Timeline for Why is cyanide poisonous?

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Dec 15 '13 at 12:03 history edited Mad Scientist
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Dec 14 '13 at 19:57 answer krushna timeline score: 2
Dec 14 '13 at 14:32 comment added MattDMo all these comments could be incorporated into answers - please don't answer questions in comments!
Dec 14 '13 at 13:44 history tweeted twitter.com/#!/StackBiology/status/411854204354191360
Dec 14 '13 at 9:15 comment added stochastic13 That leakage is due to the inefficiency of the complex-specificity, i.e. sometimes the highly specific requirement of substrate for these electron-transfer enzymes relaxes and it allows some electrons to leak, forming free ionic oxygen radicals. Otherwise, they are very specific in what they reduce and hence cannot bypass the predetermined chain disabling the effect of cyanide.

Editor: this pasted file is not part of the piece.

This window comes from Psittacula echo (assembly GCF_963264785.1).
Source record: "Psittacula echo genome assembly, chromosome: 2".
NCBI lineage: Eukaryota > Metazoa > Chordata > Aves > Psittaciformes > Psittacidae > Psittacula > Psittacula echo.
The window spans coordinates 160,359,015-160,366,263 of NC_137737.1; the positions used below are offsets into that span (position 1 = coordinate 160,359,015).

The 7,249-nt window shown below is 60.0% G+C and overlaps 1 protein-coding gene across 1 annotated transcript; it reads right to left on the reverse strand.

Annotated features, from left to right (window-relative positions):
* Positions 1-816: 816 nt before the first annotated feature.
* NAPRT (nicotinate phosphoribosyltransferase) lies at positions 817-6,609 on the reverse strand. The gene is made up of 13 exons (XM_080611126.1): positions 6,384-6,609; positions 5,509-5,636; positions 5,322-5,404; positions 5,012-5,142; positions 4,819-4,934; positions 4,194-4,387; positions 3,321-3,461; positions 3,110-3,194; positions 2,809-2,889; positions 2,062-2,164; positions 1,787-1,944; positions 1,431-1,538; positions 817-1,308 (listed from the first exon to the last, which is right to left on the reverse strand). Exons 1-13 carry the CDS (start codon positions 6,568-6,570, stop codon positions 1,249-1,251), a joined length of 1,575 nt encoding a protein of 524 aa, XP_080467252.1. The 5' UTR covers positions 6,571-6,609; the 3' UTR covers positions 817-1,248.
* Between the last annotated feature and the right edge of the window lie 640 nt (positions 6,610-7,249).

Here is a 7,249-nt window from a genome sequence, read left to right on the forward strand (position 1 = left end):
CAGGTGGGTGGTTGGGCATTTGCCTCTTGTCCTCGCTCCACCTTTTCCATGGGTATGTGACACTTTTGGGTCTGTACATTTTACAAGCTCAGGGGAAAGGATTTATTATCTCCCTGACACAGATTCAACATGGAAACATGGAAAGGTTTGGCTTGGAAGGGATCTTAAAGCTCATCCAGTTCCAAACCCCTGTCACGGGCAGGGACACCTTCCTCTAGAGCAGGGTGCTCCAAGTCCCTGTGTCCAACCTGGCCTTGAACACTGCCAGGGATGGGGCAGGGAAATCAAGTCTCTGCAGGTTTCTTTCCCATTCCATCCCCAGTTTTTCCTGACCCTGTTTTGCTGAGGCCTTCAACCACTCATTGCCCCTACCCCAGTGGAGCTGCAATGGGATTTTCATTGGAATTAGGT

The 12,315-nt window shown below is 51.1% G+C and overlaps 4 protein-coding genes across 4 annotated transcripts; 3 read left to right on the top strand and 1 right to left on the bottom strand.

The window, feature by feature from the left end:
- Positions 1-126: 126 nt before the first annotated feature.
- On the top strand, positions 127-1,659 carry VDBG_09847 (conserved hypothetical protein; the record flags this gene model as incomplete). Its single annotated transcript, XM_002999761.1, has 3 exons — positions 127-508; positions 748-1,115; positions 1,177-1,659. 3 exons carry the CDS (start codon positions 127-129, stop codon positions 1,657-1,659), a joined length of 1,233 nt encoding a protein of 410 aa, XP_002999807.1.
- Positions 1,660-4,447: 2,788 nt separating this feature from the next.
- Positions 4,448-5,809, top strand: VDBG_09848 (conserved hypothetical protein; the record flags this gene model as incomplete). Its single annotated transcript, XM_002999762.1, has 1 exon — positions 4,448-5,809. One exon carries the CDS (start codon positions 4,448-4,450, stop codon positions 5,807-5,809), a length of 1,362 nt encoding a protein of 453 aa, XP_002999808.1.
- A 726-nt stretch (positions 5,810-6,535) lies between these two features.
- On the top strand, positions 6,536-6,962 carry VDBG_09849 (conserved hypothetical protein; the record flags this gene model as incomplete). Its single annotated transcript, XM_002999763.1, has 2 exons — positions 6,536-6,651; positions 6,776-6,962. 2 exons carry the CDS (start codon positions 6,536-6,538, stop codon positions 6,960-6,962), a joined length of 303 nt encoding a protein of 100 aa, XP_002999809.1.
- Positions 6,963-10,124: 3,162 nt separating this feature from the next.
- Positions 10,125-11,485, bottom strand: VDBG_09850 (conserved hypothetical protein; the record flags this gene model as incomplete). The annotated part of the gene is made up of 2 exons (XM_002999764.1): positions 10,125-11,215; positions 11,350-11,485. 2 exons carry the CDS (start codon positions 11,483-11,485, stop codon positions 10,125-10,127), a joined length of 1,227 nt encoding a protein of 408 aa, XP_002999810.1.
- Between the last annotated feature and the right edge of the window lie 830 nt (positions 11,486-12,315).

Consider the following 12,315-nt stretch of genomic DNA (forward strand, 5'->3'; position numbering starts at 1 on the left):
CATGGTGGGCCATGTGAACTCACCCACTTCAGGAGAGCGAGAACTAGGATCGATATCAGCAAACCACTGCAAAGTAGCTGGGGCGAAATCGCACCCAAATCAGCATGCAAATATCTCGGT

Dec 14 '13 at 4:22 comment added Tyler But that doesn't explain why the electrons have to be passed to complex IV. My question is why can't they bypass that complex if it's deactivated and just go straight to oxygen? From what I understand, premature electron leakage toward oxygen is one of the reasons cells don't produce ATP at the theoretical maximum efficiency.
Dec 14 '13 at 4:13 comment added user560 Electrons get stuck because they can't be passed to complex IV, and this causes a backup in all the complexes of the electron transport chain. Therefore the cell faces an energy crisis, and eventually causes death.
Dec 14 '13 at 4:10 review First posts
Dec 14 '13 at 7:01
Dec 14 '13 at 3:51 history asked Tyler CC BY-SA 3.0